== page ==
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2018's Best Unsecured Credit Cards

Below are our staff picks for 2018's best unsecured credit cards for bad credit. These cards typically grant cardholders a credit line without requiring a security deposit or pre-payment:

Average APR
17.19%
Average Annual Fee
$9.50
Rate Trend
0.11%
since last month

Review Breakdown: Unsecured Cards

Finding the right unsecured credit card, whether it's for rebuilding bad credit or gaining flexibility with a new credit line, can be daunting. With so many factors to consider, it's easy to make an uninformed choice. The table below, however, makes this much easier. Simply compare cards and click on your card of choice to go to its online application.

Here are 2018's best unsecured credit cards:

Unsecured Credit Cards Bad Credit
Rank Card Name Designed For Annual Fee Expert Rating
1 Fingerhut Credit Account Poor Credit $0 ★★★★★ 4.7
2 Credit One Bank® Visa® Credit Card with Cash Back Rewards Fair $0 - $99 ★★★★★ 4.6
3 Total Visa® Card Fair, Bad Credit See Terms* ★★★★ 4.4
4 Milestone® Mastercard® – Bad Credit Considered Bad, Poor Credit $35 - $99* ★★★★ 4.3
5 First Access Visa® Card Bad Credit See Terms ★★★★ 4.0
6 Milestone® Mastercard® with Free Choice of Card Image Fair / Good Credit $35 - $99* ★★★ 2.7

How an Unsecured Credit Card Works

Ashley Dull
By: Ashley Dull
Finance Editor
Updated:
How an Unsecured Credit Card Works
CardRates.com Guide: Unsecured Cards

Unsecured credit cards are the most common form of credit issued in the U.S. and around the world. An unsecured credit card is a revolving credit line that does not require a deposit or another form of collateral to open or maintain.

The Credit Card Issuer Pays the Merchant

Credit cards represent a line of credit, which is, essentially, a loan. When you make a purchase with a credit card, the issuing bank pays the merchant and charges your credit account. You are then responsible for repaying the bank for the cost of the purchase. If you need more than one billing cycle to repay your purchase, the bank will charge you interest on the money they have loaned you.

If the credit cardholder shows a willingness and ability to pay back the amount they charge, the credit card issuer keeps the credit line active. As long as they make regular payments and don’t exceed their credit limits, the cardholder can continue to use the card to make purchases again and again.

The Difference Between Unsecured & Secured Credit

At its most basic, the difference between an unsecured credit card and a secured credit card is the deposit, or collateral. If you think about it, an unsecured credit card is really a lender trusting us with their money. The lender (or credit card issuer) is making the payment to the merchant or vendor that accepts our card with the expectation that we’ll repay the loan.

Your credit history is used to determine how likely you are to repay your debts, and, thus, whether an issuer feels comfortable extending you an unsecured credit line. If you have a positive history of paying your bills on time each month, lenders will be much more likely to approve you for unsecured credit.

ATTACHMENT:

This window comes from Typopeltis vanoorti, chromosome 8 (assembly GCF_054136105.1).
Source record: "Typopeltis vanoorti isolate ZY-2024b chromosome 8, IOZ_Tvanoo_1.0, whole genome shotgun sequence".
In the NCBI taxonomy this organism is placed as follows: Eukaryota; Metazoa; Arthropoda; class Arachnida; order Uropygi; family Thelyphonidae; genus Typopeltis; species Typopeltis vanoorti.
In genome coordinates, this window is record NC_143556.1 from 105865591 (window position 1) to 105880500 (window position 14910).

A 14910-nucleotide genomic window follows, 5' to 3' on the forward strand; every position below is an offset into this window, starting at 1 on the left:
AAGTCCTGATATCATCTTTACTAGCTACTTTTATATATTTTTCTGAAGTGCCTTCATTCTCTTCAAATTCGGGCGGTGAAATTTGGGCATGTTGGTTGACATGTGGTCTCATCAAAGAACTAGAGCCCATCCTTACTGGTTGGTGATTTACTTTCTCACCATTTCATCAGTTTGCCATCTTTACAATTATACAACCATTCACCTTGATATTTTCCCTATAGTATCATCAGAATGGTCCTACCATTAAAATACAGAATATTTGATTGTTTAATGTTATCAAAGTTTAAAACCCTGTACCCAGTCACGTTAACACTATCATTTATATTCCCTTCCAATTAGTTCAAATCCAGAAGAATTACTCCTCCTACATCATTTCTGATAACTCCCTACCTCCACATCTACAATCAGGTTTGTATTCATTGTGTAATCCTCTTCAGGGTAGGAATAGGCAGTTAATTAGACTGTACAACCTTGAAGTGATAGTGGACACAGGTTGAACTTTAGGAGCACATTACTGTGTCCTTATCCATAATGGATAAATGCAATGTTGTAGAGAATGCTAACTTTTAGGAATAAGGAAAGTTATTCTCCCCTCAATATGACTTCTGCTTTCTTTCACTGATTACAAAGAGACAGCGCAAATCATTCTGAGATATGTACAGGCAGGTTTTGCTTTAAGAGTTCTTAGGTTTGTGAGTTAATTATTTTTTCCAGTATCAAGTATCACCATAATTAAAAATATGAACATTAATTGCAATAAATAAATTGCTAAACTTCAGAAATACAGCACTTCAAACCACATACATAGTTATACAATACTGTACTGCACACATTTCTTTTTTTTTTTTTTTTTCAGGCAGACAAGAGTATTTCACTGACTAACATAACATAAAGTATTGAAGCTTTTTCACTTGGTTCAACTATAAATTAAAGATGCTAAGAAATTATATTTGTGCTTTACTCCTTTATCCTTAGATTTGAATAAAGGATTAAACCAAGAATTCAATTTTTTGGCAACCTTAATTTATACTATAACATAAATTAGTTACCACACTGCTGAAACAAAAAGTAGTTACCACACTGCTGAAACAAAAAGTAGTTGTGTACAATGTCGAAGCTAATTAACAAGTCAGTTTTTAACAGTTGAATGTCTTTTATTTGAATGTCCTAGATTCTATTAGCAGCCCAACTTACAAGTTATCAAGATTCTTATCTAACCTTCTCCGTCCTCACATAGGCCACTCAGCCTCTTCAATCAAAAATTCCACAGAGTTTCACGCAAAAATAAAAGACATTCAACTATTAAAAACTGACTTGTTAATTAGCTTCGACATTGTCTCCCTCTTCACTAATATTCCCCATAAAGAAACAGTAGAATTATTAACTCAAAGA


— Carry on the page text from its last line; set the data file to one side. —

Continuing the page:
But, what if you have no credit history — or one that is less-than-stellar? In cases of bad credit or limited credit, credit card issuers may be less willing to offer you an unsecured credit line because you represent a high credit risk.

The alternative is to get a secured credit card. With a secured card, you’ll make an upfront cash deposit equal to your desired credit line. That deposit acts as collateral for the line of credit, giving the issuer assurance that it won’t lose money if you become unable to repay your credit card balance.

Good Credit Can Unlock Better Unsecured Cards

Even if your credit is good enough to qualify for an unsecured credit card, the quality of that card can vary a lot with your credit scores. The better your credit is, the more unsecured credit you’ll be offered — i.e., the  higher the credit limits you’ll receive — and the lower your interest rates on that credit will be.

Photo source: englinea.com

Editorial Note: Opinions expressed here are author's alone, not those of any bank, credit card issuer, airlines or hotel chain, and have not been reviewed, approved or otherwise endorsed by any of these entities.

The information on this page was reviewed for accuracy on .

Ashley Dull

Advertiser Disclosure: The credit card offers that appear on this site are from credit card companies from which CardRates.com receives compensation. This compensation may impact how and where products appear on this site (including, for example, the order in which they appear). CardRates.com does not include all credit card companies or all available credit card offers. See the credit card issuer's website for specific terms and conditions of each card.